Optical tweezers enable the manipulation of micro- and nanodielectric particles through entrapment using a tightly focused laser. Generally, optical trapping of submicron size particles requires high-intensity light in the order of MW/cm2. Here, we demonstrate a technique of stable optical trapping of submicron polymeric beads on nanostructured titanium surfaces (black-Ti) without the use of lasers. Fluorescent polystyrene beads with a diameter d = 20–500 nm were successfully trapped on black-Ti by low-intensity focused illumination of incoherent light at λ = 370 m from a Hg lamp. Light intensity was 5.5 W/cm2, corresponding to a reduced light intensity of 6 orders of magnitude. Upon switching off illumination, trapped particles were released from the illuminated area, indicating that trapping was optically driven and reversible. Such trapping behavior was not observed on nonstructured Ti surfaces or on nanostructured silicon surfaces. Thus, the Ti nanostructures were demonstrated to play a key role.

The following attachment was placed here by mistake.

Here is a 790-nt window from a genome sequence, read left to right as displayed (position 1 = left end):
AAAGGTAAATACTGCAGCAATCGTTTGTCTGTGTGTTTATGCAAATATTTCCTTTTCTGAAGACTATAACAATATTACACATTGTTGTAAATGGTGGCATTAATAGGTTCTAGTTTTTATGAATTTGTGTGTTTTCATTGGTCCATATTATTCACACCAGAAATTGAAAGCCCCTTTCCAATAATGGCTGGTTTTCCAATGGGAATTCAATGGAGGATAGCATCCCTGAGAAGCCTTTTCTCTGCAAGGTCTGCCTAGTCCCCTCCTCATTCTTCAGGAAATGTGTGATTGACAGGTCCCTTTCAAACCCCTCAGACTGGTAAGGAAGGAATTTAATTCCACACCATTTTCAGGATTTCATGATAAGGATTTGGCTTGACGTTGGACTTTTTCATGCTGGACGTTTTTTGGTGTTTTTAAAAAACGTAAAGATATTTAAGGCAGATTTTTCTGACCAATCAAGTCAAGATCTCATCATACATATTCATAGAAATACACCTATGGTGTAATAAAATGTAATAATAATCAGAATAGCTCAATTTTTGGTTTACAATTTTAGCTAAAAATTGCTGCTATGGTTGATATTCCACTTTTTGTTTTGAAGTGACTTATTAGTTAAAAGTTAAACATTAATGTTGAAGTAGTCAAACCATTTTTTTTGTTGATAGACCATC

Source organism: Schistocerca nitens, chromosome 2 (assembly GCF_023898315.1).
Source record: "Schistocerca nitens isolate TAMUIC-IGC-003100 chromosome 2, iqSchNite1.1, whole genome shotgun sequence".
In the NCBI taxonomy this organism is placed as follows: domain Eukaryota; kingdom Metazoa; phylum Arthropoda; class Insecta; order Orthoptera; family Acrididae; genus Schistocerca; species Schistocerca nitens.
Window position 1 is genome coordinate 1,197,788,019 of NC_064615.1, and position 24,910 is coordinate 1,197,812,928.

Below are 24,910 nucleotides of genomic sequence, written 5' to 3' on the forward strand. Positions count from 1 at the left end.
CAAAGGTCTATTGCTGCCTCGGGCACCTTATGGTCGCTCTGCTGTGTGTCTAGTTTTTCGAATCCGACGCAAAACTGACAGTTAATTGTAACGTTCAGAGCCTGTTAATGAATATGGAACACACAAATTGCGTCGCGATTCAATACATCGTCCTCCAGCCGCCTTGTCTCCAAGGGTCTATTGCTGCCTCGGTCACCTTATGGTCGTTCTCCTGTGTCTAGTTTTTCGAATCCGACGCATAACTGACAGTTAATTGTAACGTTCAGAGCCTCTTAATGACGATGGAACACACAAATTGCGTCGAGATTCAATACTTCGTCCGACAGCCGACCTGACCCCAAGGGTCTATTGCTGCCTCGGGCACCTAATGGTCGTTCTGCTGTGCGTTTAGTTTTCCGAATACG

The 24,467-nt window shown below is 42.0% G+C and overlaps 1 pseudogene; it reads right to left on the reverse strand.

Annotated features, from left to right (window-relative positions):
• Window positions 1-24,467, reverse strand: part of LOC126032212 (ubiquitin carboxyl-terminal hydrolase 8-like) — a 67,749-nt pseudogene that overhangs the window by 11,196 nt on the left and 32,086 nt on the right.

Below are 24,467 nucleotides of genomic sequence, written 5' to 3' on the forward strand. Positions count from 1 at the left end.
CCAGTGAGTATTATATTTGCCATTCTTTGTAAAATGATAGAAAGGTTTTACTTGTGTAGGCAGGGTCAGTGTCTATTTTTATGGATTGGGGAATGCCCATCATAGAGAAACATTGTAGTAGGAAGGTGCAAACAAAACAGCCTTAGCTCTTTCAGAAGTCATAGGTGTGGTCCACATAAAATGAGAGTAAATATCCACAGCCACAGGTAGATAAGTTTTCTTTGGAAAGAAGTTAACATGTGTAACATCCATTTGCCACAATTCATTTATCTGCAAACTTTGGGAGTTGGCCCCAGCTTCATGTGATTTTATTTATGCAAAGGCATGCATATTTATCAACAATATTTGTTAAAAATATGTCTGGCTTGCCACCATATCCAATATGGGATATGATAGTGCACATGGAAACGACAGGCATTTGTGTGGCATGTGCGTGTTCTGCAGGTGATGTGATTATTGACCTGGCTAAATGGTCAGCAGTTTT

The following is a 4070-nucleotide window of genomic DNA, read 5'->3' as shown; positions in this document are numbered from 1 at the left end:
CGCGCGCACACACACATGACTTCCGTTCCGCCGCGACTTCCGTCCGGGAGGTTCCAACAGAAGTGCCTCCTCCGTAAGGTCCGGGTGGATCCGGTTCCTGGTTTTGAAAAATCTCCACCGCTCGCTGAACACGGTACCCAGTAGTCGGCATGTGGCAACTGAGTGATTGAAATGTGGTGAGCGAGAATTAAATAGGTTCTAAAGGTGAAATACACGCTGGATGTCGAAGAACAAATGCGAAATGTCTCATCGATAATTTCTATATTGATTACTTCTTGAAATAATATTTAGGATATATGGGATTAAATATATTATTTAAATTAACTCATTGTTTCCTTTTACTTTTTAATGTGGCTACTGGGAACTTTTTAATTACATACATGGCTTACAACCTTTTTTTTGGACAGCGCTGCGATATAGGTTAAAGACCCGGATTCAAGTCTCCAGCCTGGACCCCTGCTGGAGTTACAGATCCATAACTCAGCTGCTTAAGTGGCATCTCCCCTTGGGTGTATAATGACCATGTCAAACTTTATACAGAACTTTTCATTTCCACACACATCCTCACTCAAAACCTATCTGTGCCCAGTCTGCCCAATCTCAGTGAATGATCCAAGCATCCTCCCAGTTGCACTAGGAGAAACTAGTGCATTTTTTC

Trapping of sub-micrometer sized particles is demonstrated on a nanotextured Ti (black-Ti) under UV-lamp irradiation. Optical absorbance in the surface layer of titania TiO2 and light enhancement are responsible for the trapping